Southern Ambition

Councillors Call for South quay Rebirth
Eoghan Dalton Reports

The local authority has been called on to match its ambitions for the North Quays with a green space on the South Quays, transforming the car parks into a unique attraction.
Cllr Jason Murphy (FF) believes the “green lung” would be an ideal way to link the old and the new on each side of the River Suir for decades to come. He says the several car parks along the quayside don’t match the vision for the North Quays and should be put to a different use. This, he told The Munster Express, would be based around Waterford’s heritage as a port city and would involve a strong ecological aspect as well.
He points to similar urban green spaces in the likes of Chicago and the port city of Tianjin in China (pictured) and insists similar can be done on a smaller scale for Waterford.

The example that first brought the plan to his mind is in the French city of Nantes. A delegation from the Council went there as Waterford is twinned with St Herblain, a suburb of Nantes. Cllr Murphy was Deputy Mayor of Waterford at the time of his visit. “They’ve a similar kind of background to ourselves, they would have been an industrial city once upon a time, through manufacturing and their port. But things changed, like in Waterford, and now they’re trying to redefine themselves and what they’re about.

“The Nantes one is fascinating because of what they have done with their quayside. They have made it into a cultural and artistic area, with these big, mechanical elephants that are harking back to the connections with Africa, which really would likely be the slave trade. I think we could do the same but on a scale suitable for our population. It’d mirror what’s happening on O’Connell Street with the Cultural Quarter and could bring people back onto the South Quays.”He continued: “With the Michael Street development and the North Quays development, there’s a great opportunity there to have an iconic urban green space like nothing I’d imagine there is already on the island. We’re adding 40,000 people to that side of the city through the North Quays, so this can be a ‘green lung’ between the new city and the old city.”

He says heritage monuments on the South Quays already, such as the crane, could remain and be joined by more tributes: “You could have public art that would hark back to the very proud tradition we have as a port in Waterford city.” Cllr Murphy has the support of Waterford City and County Council CEO Michael Walsh, albeit somewhat conditional. He told councillors earlier this month that transforming the South Quays is an “aspiration” of his, but doesn’t see any change on the horizon with those car parks flanking the Clock Tower.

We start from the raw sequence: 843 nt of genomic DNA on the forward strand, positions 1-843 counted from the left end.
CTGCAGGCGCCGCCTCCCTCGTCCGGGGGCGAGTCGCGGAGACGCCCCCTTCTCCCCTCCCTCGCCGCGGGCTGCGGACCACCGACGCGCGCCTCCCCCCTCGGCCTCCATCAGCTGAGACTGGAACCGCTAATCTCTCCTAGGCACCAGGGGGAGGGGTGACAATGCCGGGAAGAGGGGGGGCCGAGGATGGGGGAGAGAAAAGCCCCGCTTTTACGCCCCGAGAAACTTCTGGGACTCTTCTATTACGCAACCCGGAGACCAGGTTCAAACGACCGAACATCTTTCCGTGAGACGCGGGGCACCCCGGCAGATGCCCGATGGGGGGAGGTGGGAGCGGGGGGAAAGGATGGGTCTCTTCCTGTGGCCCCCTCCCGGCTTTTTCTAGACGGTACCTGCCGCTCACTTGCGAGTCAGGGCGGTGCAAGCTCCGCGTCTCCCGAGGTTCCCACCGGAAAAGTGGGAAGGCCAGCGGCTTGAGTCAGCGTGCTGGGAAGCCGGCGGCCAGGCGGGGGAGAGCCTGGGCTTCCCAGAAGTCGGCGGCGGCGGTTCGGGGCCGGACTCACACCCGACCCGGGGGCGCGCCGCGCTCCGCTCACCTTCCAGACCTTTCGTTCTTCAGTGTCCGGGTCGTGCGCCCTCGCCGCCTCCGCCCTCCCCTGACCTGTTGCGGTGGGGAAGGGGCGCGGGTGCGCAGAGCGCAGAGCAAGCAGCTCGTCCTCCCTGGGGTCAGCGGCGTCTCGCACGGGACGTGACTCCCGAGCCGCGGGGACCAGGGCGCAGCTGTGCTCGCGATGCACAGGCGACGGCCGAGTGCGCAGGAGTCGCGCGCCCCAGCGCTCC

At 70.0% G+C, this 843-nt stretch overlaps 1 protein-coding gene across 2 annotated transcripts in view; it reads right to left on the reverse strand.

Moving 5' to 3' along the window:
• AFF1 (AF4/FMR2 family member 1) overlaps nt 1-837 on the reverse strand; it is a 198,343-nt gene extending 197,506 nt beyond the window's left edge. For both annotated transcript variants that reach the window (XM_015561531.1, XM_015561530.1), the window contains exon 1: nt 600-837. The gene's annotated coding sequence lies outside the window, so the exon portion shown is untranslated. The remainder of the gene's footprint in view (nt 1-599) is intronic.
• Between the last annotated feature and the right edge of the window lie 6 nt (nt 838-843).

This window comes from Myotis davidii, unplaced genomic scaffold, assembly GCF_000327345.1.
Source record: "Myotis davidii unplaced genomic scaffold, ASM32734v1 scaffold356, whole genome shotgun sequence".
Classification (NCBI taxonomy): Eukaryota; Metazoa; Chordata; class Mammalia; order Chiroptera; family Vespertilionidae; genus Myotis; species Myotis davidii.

For that central car park at the Clock, the local authority is entering negotiations to develop a plaza which can then be a landing for the planned footbridge running over the River Suir, as part of the North Quays redevelopment. Mr Walsh said at the June plenary meeting that he believes it will be a long term plan, “gradually removing bits of [the car park] or improving the physical amenity”.

One of the sticking points to Cllr Murphy’s proposal is the hundreds of car parking spaces currently on the quayside. Removing them without a proper replacement would be controversial and would not work, he admits.
As part of the plan to redevelop the North Quays and Michael Street, there will be an additional 1,600 car parking spaces split between each. Cllr Murphy believes there will have to be greater cooperation with Bus Éireann to add routes to the city as it grows; Councillors have been seeking a presentation from the company for the past number of months but to no avail just yet. He also sees a park-and-ride eventually having to be considered for people coming from outside the city.

“We kind of have to start from the beginning again in Waterford but there’s a great opportunity with the development of the North Quays and we have this space that is wide open for sustainable green development in the city centre. It could also help the city to really benefit from the Greenway. We have a mile long quayside there, from Rice Bridge right down to the Plaza. And you take the Plaza, it’s the most under utilised public space in the city because there’s nothing to bring people onto the quays other than parking your car,” he said.
The City South Councillor added: “As I understand it, the Harbour Board owns the other car parks and have long term leases on them to business interests in the city. I know it’ll be convoluted but so was the Greenway, and in that we carried out one of the most complicated CPOs to get the North Quays off the ground.”
While the CEO classed it as a long term plan, Cllr Murphy wants to see the wheels put in motion now and for negotiations to be explored with Port of Waterford to see if the Council can gain control of the car parks.
“We should be trying to get the car parks off the Quay, they just don’t fit with the vision of the North Quays. The owners of the car parks would have to be properly compensated but the long term rewards could far outweigh that and frame the city of Waterford well into the future. I just think, let’s grab it now and go for broke.”

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